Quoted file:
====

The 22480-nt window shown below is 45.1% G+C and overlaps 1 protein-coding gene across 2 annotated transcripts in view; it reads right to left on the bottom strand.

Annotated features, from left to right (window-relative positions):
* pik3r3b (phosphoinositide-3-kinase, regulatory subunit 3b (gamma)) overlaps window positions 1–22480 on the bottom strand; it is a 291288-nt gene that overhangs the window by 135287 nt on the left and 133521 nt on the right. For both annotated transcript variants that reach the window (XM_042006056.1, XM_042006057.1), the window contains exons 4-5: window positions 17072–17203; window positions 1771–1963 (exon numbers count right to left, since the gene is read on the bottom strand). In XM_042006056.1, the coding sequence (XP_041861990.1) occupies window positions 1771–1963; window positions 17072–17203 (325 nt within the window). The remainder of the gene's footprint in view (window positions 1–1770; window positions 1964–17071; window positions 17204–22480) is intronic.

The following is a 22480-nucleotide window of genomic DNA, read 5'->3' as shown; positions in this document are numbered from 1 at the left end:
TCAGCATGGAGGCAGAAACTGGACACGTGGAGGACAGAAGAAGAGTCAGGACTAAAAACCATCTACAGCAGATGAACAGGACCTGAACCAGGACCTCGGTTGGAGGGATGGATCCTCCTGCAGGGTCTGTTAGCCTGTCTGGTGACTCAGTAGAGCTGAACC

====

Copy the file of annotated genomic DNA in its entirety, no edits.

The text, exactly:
The 22480-nt window shown below is 45.1% G+C and overlaps 1 protein-coding gene across 2 annotated transcripts in view; it reads right to left on the bottom strand.

Annotated features, from left to right (window-relative positions):
* pik3r3b (phosphoinositide-3-kinase, regulatory subunit 3b (gamma)) overlaps window positions 1–22480 on the bottom strand; it is a 291288-nt gene that overhangs the window by 135287 nt on the left and 133521 nt on the right. For both annotated transcript variants that reach the window (XM_042006056.1, XM_042006057.1), the window contains exons 4-5: window positions 17072–17203; window positions 1771–1963 (exon numbers count right to left, since the gene is read on the bottom strand). In XM_042006056.1, the coding sequence (XP_041861990.1) occupies window positions 1771–1963; window positions 17072–17203 (325 nt within the window). The remainder of the gene's footprint in view (window positions 1–1770; window positions 1964–17071; window positions 17204–22480) is intronic.

The following is a 22480-nucleotide window of genomic DNA, read 5'->3' as shown; positions in this document are numbered from 1 at the left end:
TCAGCATGGAGGCAGAAACTGGACACGTGGAGGACAGAAGAAGAGTCAGGACTAAAAACCATCTACAGCAGATGAACAGGACCTGAACCAGGACCTCGGTTGGAGGGATGGATCCTCCTGCAGGGTCTGTTAGCCTGTCTGGTGACTCAGTAGAGCTGAACC